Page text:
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Aug 2009
Former U.S. Atty. Debra Yang named to L.A. police commission

A prominent attorney has been tapped to join the Los Angeles Board of Police Commissioners, filling out the depleted civilian panel at a pivotal time as it begins the search for a replacement for outgoing Police Chief William J. Bratton.

Deborah Wong Yang in 2005. (Reed Saxon / Associated Press)

Los Angeles Mayor Antonio Villaraigosa announced his nomination of former U.S. Atty. Debra Wong Yang to the commission this morning at a news conference held during the opening of the city's new, high-tech Emergency Operations Center in downtown Los Angeles.

Saying the decision came after a "long, exhaustive search," the mayor praised Yang, 49, who also once served as a Superior Court judge. "She will serve with the integrity that has become the hallmark of her career and help transition the LAPD in this historic time."

Yang's nomination must still be voted on by the City Council when it returns from summer recess, but their approval is likely. She would fill a seat on the five-person panel left open when former Commission President Anthony Pacheco left after several years to more fully pursue his legal career.

Bratton announced last week that he plans to resign at the end of October as head of the Los Angeles Police Department. The commission is responsible for sorting through candidates who apply for the post and presenting Villaraigosa with three finalists.

Yang, a fourth-generation Angeleno who grew up in Chinatown, said in a brief interview that she had no preconceived notions of who the next chief should be, but wants the person to continue to build on what she described as the "tremendous strides that have been made" in the last several years as the department has implemented sweeping reforms called for in federal consent decree that was recently lifted."

"I would like to see that momentum on diversity and ... the approach the department is taking on how it polices to be represented in the next selection," she said.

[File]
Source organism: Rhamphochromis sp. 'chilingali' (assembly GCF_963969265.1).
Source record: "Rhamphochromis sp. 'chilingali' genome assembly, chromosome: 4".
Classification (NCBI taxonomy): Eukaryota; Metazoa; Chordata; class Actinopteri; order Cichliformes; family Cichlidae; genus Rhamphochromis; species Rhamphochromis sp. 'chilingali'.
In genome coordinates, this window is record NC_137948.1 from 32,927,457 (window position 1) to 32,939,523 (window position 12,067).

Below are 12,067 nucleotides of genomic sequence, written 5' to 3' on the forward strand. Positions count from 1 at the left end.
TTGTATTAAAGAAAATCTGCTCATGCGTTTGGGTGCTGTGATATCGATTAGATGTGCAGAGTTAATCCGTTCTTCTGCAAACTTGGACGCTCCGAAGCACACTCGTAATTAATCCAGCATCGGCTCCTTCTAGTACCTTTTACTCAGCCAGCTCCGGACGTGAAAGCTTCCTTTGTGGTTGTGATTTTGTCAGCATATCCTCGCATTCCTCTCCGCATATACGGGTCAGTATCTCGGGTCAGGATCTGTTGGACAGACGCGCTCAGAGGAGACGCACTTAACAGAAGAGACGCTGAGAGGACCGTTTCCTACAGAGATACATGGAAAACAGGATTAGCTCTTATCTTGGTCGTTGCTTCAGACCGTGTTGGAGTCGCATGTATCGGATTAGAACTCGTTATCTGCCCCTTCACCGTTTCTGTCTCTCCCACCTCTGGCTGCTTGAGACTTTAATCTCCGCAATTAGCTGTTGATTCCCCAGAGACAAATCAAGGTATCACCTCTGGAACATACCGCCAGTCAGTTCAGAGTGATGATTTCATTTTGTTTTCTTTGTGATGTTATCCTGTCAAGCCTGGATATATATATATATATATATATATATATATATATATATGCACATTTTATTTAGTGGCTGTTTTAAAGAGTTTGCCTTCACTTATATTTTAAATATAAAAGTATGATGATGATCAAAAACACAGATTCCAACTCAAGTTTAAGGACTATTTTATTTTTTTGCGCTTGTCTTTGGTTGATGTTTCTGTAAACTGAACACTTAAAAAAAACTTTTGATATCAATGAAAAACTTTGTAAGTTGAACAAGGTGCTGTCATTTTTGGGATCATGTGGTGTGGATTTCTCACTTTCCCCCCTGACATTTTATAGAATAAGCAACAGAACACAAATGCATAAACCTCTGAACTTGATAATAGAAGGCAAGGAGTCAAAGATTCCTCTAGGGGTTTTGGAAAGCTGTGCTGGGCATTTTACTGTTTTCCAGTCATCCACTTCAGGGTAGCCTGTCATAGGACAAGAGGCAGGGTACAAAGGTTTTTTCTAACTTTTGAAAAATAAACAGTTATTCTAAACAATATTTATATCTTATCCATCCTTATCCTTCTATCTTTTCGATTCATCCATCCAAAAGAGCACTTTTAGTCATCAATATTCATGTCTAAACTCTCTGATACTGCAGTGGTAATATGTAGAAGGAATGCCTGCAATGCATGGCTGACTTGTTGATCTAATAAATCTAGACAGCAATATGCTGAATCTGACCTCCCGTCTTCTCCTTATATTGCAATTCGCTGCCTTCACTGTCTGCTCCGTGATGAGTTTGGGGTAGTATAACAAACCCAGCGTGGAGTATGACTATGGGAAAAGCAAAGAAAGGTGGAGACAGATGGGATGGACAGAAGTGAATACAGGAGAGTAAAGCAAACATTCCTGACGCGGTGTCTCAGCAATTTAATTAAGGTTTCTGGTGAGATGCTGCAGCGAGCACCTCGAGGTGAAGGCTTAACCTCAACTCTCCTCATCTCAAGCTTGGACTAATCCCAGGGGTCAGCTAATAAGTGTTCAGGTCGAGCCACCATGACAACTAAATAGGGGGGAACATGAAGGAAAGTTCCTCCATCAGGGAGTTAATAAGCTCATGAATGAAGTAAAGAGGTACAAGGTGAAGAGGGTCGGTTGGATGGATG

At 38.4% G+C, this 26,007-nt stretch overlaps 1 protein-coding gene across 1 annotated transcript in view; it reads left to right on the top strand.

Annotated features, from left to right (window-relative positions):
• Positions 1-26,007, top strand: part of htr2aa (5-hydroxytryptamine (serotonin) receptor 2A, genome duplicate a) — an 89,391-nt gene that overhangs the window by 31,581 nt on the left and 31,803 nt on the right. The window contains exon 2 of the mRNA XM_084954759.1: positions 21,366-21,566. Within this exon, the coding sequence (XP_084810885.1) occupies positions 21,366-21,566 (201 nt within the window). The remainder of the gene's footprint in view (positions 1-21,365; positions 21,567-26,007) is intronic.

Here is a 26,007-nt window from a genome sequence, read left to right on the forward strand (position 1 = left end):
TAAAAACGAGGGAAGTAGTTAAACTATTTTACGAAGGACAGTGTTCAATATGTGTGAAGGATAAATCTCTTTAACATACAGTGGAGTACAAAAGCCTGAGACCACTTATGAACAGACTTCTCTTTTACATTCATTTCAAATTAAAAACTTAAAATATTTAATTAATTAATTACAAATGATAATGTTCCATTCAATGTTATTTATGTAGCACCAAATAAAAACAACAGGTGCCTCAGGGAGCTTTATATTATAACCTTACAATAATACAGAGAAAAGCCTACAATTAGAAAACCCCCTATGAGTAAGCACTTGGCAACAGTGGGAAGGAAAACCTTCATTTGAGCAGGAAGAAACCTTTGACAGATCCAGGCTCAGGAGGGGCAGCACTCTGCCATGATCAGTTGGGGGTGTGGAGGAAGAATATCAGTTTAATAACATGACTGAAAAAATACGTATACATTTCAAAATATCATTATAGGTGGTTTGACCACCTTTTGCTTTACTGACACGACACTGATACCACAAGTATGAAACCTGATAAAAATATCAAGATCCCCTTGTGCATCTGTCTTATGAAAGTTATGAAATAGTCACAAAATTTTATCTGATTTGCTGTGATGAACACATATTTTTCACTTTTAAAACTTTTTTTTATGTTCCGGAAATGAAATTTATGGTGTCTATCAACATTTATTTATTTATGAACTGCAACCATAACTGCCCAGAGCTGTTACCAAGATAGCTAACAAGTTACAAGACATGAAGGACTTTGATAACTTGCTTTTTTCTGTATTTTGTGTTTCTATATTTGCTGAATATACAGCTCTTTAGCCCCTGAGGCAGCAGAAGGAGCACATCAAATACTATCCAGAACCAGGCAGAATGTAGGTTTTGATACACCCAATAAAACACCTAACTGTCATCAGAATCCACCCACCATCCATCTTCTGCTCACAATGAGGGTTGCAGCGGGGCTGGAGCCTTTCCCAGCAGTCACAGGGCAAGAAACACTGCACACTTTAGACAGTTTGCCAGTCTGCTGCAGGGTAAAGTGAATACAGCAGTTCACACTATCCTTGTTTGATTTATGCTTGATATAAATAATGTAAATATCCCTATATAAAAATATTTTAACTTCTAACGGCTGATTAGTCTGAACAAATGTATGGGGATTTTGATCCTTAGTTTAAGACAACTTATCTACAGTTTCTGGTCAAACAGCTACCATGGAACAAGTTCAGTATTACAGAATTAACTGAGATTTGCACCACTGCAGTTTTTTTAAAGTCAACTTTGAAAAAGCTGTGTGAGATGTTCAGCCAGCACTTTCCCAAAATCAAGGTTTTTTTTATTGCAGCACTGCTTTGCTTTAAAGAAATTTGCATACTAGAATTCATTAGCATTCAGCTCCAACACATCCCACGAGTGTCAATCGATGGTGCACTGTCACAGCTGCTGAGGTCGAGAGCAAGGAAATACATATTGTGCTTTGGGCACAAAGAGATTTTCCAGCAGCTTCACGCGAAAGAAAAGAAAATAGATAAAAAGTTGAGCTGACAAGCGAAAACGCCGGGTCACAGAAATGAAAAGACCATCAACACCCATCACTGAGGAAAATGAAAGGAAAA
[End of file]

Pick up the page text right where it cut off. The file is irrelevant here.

"This is an important time for the LAPD and for Los Angeles," Yang added in a statement. "I am honored to have the opportunity to work with the mayor on police issues, the selection of a new chief and making important steps now that the consent decree has ended."

As a judge and U.S. attorney, Yang has dealt with the LAPD on many occasions. Cops were frequent witnesses during trials in her courtroom and she recalled the formative experience of having been in the U.S. attorney's office at the time of the Rodney King beating and the subsequent riots that wracked the city.

She is a partner at Gibson, Dunn & Crutcher's Los Angeles office, where she co-chairs the firm's crisis-management practice group and the white-collar defense and investigations practice group. She will remain at the firm full-time, taking off Tuesday mornings for the lengthy commission meetings, along with the considerable number of meetings, ride-alongs, and other engagements with community leaders and police that commission members are expected to join.

She served as U.S. attorney for the Central District of California beginning in 2002, when she was appointed by President George W. Bush, making her the first Asian American woman to serve as United States attorney. In the post, Yang was selected to serve as chairman of the Attorney General Advisory Committee on Cyber/Intellectual Property, a background which could prove helpful as the department frequently clashes with union leaders over how to protect electronically stored information about officers.

"I am very excited about this," Yang said. "I feel very committed to this city. We are such a beautiful city because of the mix of cultures we have. But I believe we can do better with respect to how we interact with each other."



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